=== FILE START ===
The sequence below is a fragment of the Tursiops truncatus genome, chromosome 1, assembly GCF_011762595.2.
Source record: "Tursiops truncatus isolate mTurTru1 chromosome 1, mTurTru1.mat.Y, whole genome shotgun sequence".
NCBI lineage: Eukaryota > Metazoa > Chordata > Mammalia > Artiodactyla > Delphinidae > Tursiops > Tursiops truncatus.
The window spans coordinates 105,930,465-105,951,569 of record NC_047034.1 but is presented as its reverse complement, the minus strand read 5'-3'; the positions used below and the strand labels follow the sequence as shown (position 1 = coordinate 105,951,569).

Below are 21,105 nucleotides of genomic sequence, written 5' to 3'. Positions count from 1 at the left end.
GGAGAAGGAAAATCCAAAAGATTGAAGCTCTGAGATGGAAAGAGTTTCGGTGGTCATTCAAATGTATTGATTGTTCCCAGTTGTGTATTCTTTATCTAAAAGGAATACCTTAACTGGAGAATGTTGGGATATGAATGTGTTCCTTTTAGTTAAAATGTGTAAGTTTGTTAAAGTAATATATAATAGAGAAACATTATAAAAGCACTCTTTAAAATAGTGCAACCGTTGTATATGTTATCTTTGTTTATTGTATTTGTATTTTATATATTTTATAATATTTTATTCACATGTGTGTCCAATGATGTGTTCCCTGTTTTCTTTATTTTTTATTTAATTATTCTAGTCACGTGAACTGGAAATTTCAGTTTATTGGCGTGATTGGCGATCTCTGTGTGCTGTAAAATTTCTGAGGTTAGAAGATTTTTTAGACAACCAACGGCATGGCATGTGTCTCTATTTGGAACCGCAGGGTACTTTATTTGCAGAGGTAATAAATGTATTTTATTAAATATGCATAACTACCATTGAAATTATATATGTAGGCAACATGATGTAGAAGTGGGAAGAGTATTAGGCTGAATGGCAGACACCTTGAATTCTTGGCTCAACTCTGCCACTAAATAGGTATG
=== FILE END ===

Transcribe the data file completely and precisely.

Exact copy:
The sequence below is a fragment of the Tursiops truncatus genome, chromosome 1, assembly GCF_011762595.2.
Source record: "Tursiops truncatus isolate mTurTru1 chromosome 1, mTurTru1.mat.Y, whole genome shotgun sequence".
NCBI lineage: Eukaryota > Metazoa > Chordata > Mammalia > Artiodactyla > Delphinidae > Tursiops > Tursiops truncatus.
The window spans coordinates 105,930,465-105,951,569 of record NC_047034.1 but is presented as its reverse complement, the minus strand read 5'-3'; the positions used below and the strand labels follow the sequence as shown (position 1 = coordinate 105,951,569).

Below are 21,105 nucleotides of genomic sequence, written 5' to 3'. Positions count from 1 at the left end.
GGAGAAGGAAAATCCAAAAGATTGAAGCTCTGAGATGGAAAGAGTTTCGGTGGTCATTCAAATGTATTGATTGTTCCCAGTTGTGTATTCTTTATCTAAAAGGAATACCTTAACTGGAGAATGTTGGGATATGAATGTGTTCCTTTTAGTTAAAATGTGTAAGTTTGTTAAAGTAATATATAATAGAGAAACATTATAAAAGCACTCTTTAAAATAGTGCAACCGTTGTATATGTTATCTTTGTTTATTGTATTTGTATTTTATATATTTTATAATATTTTATTCACATGTGTGTCCAATGATGTGTTCCCTGTTTTCTTTATTTTTTATTTAATTATTCTAGTCACGTGAACTGGAAATTTCAGTTTATTGGCGTGATTGGCGATCTCTGTGTGCTGTAAAATTTCTGAGGTTAGAAGATTTTTTAGACAACCAACGGCATGGCATGTGTCTCTATTTGGAACCGCAGGGTACTTTATTTGCAGAGGTAATAAATGTATTTTATTAAATATGCATAACTACCATTGAAATTATATATGTAGGCAACATGATGTAGAAGTGGGAAGAGTATTAGGCTGAATGGCAGACACCTTGAATTCTTGGCTCAACTCTGCCACTAAATAGGTATG